Public Affairs Association of Canada Comments on the Proposed changes to Ontario’s Lobbyists Registration Act, 1998
TORONTO, July 26, 2012 /CNW/ – On July 25, 2012, the Ontario Government stated that it is proposing changes to the rules governing the disclosure of lobbying activity in Ontario. The objective of the proposed legislative changes is to increase transparency and accountability in the conduct of lobbying activity. The proposed changes include:
- Giving the Integrity Commissioner/Lobbyist Registrar more enforcement powers, including the ability to prohibit individuals from lobbying;
- Providing the Integrity Commissioner/Lobbyist Registrar new investigative powers, including the ability to compel testimony and obtain key documents;
- Requiring lobbyists to identify the specific MPP and ministers’ offices they lobby;
- Preventing lobbyists from accepting success or contingency fee’s;
- Prohibiting lobbyists from providing paid advice to a ministry and lobbying on the same subject matter;
- Providing the Integrity Commissioner/Lobbyist Registrar with the ability to establish a lobbyist code of conduct;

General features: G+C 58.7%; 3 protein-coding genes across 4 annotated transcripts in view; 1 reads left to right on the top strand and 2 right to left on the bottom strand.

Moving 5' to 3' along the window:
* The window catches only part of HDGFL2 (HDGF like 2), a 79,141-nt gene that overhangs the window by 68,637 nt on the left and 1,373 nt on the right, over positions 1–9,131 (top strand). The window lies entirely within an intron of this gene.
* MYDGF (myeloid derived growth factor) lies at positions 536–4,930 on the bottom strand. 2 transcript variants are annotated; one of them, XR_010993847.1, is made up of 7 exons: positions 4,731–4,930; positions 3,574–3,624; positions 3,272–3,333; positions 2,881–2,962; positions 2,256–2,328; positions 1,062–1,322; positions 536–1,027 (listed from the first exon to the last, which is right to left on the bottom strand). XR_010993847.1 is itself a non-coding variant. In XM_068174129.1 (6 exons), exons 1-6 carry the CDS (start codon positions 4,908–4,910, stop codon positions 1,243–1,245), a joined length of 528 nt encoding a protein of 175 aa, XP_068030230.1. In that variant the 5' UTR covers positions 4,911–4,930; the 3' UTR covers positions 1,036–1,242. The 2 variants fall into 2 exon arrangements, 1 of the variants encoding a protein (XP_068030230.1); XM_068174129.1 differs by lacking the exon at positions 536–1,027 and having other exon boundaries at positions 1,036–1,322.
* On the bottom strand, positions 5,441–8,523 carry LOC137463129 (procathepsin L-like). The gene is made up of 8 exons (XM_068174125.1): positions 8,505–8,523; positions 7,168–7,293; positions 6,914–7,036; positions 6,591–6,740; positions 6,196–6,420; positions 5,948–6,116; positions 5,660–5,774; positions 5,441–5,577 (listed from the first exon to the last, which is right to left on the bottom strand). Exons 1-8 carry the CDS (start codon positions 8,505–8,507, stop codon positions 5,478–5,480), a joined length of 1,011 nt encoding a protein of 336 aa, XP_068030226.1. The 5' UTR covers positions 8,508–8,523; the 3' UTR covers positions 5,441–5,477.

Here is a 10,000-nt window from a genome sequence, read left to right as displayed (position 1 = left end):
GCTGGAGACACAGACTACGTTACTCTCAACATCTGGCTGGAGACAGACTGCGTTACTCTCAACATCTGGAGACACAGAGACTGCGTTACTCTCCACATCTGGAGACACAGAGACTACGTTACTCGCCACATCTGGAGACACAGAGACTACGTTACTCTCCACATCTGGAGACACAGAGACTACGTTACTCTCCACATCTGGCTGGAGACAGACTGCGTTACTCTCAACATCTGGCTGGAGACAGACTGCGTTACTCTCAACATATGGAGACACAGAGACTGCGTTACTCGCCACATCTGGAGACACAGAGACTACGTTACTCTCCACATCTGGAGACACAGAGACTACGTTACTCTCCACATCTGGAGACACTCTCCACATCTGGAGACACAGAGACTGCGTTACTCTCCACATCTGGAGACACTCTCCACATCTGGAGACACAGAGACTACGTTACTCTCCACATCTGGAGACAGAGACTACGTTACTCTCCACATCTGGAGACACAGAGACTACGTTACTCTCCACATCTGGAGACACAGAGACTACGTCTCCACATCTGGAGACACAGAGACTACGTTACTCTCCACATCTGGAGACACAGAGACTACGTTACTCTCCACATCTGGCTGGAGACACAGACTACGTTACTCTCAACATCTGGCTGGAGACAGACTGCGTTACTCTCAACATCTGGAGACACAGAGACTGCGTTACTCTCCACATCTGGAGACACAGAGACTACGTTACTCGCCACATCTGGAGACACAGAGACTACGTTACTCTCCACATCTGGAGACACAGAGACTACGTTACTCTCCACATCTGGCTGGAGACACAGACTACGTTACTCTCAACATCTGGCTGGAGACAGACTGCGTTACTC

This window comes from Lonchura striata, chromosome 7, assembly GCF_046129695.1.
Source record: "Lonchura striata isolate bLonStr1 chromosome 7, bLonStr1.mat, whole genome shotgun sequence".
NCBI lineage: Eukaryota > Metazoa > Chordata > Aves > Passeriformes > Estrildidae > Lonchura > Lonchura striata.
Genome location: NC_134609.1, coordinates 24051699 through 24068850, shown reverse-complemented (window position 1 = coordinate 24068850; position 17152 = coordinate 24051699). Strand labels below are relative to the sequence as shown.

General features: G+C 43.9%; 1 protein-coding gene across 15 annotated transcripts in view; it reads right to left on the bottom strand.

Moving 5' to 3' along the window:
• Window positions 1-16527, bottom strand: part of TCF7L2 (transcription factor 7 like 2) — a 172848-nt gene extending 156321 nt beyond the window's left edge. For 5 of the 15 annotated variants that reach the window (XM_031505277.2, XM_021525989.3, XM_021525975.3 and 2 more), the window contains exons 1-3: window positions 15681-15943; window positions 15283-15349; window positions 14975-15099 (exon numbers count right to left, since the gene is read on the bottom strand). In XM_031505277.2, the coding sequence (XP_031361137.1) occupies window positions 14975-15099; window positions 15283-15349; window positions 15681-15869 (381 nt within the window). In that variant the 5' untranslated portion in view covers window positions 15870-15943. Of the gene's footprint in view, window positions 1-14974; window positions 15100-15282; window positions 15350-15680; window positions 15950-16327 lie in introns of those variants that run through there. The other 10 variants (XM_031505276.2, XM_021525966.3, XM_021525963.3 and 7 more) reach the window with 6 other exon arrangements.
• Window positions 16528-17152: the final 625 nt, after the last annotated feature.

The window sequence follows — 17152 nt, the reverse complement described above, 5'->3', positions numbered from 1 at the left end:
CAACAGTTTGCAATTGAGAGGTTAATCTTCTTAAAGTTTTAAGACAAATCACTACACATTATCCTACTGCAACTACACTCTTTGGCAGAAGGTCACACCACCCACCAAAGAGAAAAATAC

- Incorporating for-profit and not-for-profit organizations under the same category of ‘in-house’ lobbyists, treating both classes of lobbyists the same and capturing more lobbying activity.
The Public Affairs Association of Canada (PAAC) welcomes these proposed changes. In fact, the PAAC has made several similar recommendations recently in its submission to the federal government’s review of its lobbying disclosure legislation such as establishing a level playing field for in-house lobbyists. “Lobbying is critical to the successful development of sound public policy”, says John Capobianco, Chair of the PAAC. “The PAAC firmly believes that these proposed changes will increase the transparency of our activities and will enhance the legitimacy of lobbying in Ontario”.
The PAAC is, however, concerned about the proposal to give the Integrity Commissioner new powers to impose administrative monetary penalties and potentially imposing temporary bans on those lobbyists found in breach of the law. “We want to make sure that imposing administrative monetary penalties is used as a last resort, when all other efforts to ensure compliance have been exhausted”, says John Capobianco. “We also want to make sure the investigative powers used by the Commissioner respect due process, the norms of procedural and administrative justice and the Charter Rights”.
“The PAAC looks forward to working with the government of Ontario as it moves its proposed legislative changes forward”.
The PAAC is a national, not for profit organization founded in 1984. Its principal objective is to help public affairs professionals succeed in their work by providing forums for professional development, the exchange of new ideas and networking. PAAC also advocates on issues that directly impact its members.
SOURCE: Public Affairs Association of Canada